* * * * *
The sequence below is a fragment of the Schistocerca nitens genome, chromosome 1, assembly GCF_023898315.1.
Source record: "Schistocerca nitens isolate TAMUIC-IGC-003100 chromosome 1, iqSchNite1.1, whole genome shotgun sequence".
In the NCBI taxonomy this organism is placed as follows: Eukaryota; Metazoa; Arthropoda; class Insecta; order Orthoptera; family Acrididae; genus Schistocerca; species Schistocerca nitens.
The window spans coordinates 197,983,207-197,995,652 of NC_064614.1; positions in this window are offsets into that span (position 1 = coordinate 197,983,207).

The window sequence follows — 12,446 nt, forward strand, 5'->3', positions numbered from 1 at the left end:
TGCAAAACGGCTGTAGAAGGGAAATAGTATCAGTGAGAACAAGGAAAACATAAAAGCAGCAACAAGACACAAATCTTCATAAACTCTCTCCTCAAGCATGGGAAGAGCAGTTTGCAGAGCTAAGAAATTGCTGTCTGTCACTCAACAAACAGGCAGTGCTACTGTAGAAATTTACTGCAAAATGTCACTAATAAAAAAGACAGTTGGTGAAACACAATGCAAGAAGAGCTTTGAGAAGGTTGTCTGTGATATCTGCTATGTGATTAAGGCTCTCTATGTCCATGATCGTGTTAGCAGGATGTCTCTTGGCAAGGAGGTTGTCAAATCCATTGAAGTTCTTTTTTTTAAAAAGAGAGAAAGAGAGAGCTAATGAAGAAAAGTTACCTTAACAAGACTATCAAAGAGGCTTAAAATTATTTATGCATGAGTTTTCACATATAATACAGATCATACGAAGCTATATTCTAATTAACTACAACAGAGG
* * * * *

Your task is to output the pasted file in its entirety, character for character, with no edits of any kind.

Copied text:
The sequence below is a fragment of the Schistocerca nitens genome, chromosome 1, assembly GCF_023898315.1.
Source record: "Schistocerca nitens isolate TAMUIC-IGC-003100 chromosome 1, iqSchNite1.1, whole genome shotgun sequence".
In the NCBI taxonomy this organism is placed as follows: Eukaryota; Metazoa; Arthropoda; class Insecta; order Orthoptera; family Acrididae; genus Schistocerca; species Schistocerca nitens.
The window spans coordinates 197,983,207-197,995,652 of NC_064614.1; positions in this window are offsets into that span (position 1 = coordinate 197,983,207).

The window sequence follows — 12,446 nt, forward strand, 5'->3', positions numbered from 1 at the left end:
TGCAAAACGGCTGTAGAAGGGAAATAGTATCAGTGAGAACAAGGAAAACATAAAAGCAGCAACAAGACACAAATCTTCATAAACTCTCTCCTCAAGCATGGGAAGAGCAGTTTGCAGAGCTAAGAAATTGCTGTCTGTCACTCAACAAACAGGCAGTGCTACTGTAGAAATTTACTGCAAAATGTCACTAATAAAAAAGACAGTTGGTGAAACACAATGCAAGAAGAGCTTTGAGAAGGTTGTCTGTGATATCTGCTATGTGATTAAGGCTCTCTATGTCCATGATCGTGTTAGCAGGATGTCTCTTGGCAAGGAGGTTGTCAAATCCATTGAAGTTCTTTTTTTTAAAAAGAGAGAAAGAGAGAGCTAATGAAGAAAAGTTACCTTAACAAGACTATCAAAGAGGCTTAAAATTATTTATGCATGAGTTTTCACATATAATACAGATCATACGAAGCTATATTCTAATTAACTACAACAGAGG